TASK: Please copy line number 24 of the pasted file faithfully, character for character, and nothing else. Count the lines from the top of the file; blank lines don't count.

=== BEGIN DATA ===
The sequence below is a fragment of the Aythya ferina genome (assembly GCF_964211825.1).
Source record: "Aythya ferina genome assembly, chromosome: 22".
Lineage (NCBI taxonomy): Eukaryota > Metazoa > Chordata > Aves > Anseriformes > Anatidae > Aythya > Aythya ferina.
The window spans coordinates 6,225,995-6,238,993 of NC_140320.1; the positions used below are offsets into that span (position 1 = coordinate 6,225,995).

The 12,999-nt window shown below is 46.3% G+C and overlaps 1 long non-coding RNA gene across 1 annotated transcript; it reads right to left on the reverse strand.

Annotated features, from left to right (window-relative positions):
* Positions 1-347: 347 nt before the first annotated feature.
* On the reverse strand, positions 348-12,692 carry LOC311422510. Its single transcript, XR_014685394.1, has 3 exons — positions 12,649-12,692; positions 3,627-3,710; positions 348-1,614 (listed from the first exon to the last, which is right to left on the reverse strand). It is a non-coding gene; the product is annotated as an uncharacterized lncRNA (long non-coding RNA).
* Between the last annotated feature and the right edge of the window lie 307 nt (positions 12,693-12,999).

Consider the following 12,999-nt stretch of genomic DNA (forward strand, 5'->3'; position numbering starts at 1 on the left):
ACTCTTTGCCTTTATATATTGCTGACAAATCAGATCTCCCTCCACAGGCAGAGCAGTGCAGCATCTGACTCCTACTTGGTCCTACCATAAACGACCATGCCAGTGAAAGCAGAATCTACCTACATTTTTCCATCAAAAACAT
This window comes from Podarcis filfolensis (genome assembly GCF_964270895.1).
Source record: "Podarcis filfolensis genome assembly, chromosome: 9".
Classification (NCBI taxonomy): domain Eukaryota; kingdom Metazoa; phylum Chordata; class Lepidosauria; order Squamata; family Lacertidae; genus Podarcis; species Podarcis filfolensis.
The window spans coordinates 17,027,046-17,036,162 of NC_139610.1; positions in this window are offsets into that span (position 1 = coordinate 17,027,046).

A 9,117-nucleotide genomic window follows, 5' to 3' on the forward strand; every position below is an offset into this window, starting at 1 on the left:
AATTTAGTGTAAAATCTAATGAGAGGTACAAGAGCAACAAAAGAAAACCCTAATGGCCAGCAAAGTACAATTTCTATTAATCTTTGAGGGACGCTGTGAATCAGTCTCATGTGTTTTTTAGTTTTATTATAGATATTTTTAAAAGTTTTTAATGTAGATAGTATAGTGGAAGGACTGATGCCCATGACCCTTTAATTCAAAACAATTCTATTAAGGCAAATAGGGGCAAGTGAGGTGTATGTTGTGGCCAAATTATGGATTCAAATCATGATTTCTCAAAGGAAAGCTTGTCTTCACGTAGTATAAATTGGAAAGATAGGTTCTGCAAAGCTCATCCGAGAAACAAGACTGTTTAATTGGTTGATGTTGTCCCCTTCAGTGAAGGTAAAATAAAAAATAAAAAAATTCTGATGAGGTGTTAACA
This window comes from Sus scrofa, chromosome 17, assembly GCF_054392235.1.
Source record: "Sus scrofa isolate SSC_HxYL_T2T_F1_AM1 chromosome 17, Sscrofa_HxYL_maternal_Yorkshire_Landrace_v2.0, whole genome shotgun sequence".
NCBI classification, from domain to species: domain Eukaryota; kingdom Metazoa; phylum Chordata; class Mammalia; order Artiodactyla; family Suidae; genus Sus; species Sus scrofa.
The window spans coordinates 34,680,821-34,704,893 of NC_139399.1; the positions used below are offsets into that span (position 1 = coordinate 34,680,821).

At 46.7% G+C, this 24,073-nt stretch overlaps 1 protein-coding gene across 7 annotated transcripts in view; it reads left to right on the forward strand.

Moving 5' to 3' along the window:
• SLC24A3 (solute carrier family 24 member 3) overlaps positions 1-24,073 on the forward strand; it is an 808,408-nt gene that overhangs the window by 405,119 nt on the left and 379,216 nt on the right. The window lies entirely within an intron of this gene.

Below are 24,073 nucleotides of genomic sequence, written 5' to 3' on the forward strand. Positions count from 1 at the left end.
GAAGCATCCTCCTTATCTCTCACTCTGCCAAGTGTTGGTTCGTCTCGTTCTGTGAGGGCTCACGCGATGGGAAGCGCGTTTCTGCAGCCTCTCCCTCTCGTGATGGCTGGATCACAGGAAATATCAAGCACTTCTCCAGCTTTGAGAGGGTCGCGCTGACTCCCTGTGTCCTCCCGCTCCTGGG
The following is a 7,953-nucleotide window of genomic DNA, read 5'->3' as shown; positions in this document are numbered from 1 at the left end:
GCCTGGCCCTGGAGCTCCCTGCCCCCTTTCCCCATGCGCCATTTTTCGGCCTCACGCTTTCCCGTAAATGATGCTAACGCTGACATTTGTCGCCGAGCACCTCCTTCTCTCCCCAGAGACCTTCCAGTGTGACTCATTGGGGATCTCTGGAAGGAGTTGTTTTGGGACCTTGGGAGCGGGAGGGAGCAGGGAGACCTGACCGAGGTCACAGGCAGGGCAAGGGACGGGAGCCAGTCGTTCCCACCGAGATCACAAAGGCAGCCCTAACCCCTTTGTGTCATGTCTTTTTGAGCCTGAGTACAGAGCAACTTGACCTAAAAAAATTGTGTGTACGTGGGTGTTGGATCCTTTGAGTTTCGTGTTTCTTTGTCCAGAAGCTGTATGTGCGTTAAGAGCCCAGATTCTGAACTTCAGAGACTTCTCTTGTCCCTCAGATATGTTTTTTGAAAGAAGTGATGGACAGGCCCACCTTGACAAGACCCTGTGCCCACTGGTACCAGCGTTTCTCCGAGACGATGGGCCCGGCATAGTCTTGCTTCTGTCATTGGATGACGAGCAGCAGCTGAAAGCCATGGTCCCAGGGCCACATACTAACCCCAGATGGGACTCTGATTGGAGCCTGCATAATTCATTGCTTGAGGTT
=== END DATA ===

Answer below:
• SLC24A3 (solute carrier family 24 member 3) overlaps positions 1-24,073 on the forward strand; it is an 808,408-nt gene that overhangs the window by 405,119 nt on the left and 379,216 nt on the right. The window lies entirely within an intron of this gene.